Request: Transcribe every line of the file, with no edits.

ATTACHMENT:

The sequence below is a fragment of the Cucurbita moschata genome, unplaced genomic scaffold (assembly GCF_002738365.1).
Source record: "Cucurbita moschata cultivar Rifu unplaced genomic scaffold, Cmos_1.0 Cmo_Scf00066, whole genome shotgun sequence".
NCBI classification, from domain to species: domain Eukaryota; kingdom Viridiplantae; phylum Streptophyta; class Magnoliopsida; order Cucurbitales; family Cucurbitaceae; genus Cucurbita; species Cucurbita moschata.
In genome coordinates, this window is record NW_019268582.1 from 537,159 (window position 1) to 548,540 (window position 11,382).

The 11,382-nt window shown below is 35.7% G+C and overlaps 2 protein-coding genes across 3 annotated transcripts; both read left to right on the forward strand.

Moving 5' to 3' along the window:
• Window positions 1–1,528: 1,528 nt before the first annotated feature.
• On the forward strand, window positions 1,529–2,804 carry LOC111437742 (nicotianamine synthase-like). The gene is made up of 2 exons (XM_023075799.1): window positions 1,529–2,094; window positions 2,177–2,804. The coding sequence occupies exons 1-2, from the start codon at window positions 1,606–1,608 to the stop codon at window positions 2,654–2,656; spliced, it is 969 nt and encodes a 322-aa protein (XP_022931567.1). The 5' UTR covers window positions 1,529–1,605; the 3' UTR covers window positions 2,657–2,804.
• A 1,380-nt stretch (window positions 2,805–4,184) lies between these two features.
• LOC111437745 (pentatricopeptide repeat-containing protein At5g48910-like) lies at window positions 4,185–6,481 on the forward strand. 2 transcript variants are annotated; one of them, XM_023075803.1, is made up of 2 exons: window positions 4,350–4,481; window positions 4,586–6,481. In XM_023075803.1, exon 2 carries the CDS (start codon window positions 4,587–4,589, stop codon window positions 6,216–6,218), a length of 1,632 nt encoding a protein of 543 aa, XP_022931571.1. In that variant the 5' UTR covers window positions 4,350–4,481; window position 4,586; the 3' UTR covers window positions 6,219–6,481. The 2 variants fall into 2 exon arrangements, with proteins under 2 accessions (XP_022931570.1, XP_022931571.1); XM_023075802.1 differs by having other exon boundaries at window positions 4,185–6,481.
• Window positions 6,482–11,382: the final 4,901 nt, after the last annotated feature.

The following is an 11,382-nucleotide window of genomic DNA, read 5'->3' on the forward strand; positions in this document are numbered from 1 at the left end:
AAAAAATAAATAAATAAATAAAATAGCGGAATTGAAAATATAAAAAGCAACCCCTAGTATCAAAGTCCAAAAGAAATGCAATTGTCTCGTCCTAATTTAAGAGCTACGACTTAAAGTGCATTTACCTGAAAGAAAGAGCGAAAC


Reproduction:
The sequence below is a fragment of the Cucurbita moschata genome, unplaced genomic scaffold (assembly GCF_002738365.1).
Source record: "Cucurbita moschata cultivar Rifu unplaced genomic scaffold, Cmos_1.0 Cmo_Scf00066, whole genome shotgun sequence".
NCBI classification, from domain to species: domain Eukaryota; kingdom Viridiplantae; phylum Streptophyta; class Magnoliopsida; order Cucurbitales; family Cucurbitaceae; genus Cucurbita; species Cucurbita moschata.
In genome coordinates, this window is record NW_019268582.1 from 537,159 (window position 1) to 548,540 (window position 11,382).

The 11,382-nt window shown below is 35.7% G+C and overlaps 2 protein-coding genes across 3 annotated transcripts; both read left to right on the forward strand.

Moving 5' to 3' along the window:
• Window positions 1–1,528: 1,528 nt before the first annotated feature.
• On the forward strand, window positions 1,529–2,804 carry LOC111437742 (nicotianamine synthase-like). The gene is made up of 2 exons (XM_023075799.1): window positions 1,529–2,094; window positions 2,177–2,804. The coding sequence occupies exons 1-2, from the start codon at window positions 1,606–1,608 to the stop codon at window positions 2,654–2,656; spliced, it is 969 nt and encodes a 322-aa protein (XP_022931567.1). The 5' UTR covers window positions 1,529–1,605; the 3' UTR covers window positions 2,657–2,804.
• A 1,380-nt stretch (window positions 2,805–4,184) lies between these two features.
• LOC111437745 (pentatricopeptide repeat-containing protein At5g48910-like) lies at window positions 4,185–6,481 on the forward strand. 2 transcript variants are annotated; one of them, XM_023075803.1, is made up of 2 exons: window positions 4,350–4,481; window positions 4,586–6,481. In XM_023075803.1, exon 2 carries the CDS (start codon window positions 4,587–4,589, stop codon window positions 6,216–6,218), a length of 1,632 nt encoding a protein of 543 aa, XP_022931571.1. In that variant the 5' UTR covers window positions 4,350–4,481; window position 4,586; the 3' UTR covers window positions 6,219–6,481. The 2 variants fall into 2 exon arrangements, with proteins under 2 accessions (XP_022931570.1, XP_022931571.1); XM_023075802.1 differs by having other exon boundaries at window positions 4,185–6,481.
• Window positions 6,482–11,382: the final 4,901 nt, after the last annotated feature.

The following is an 11,382-nucleotide window of genomic DNA, read 5'->3' on the forward strand; positions in this document are numbered from 1 at the left end:
AAAAAATAAATAAATAAATAAAATAGCGGAATTGAAAATATAAAAAGCAACCCCTAGTATCAAAGTCCAAAAGAAATGCAATTGTCTCGTCCTAATTTAAGAGCTACGACTTAAAGTGCATTTACCTGAAAGAAAGAGCGAAAC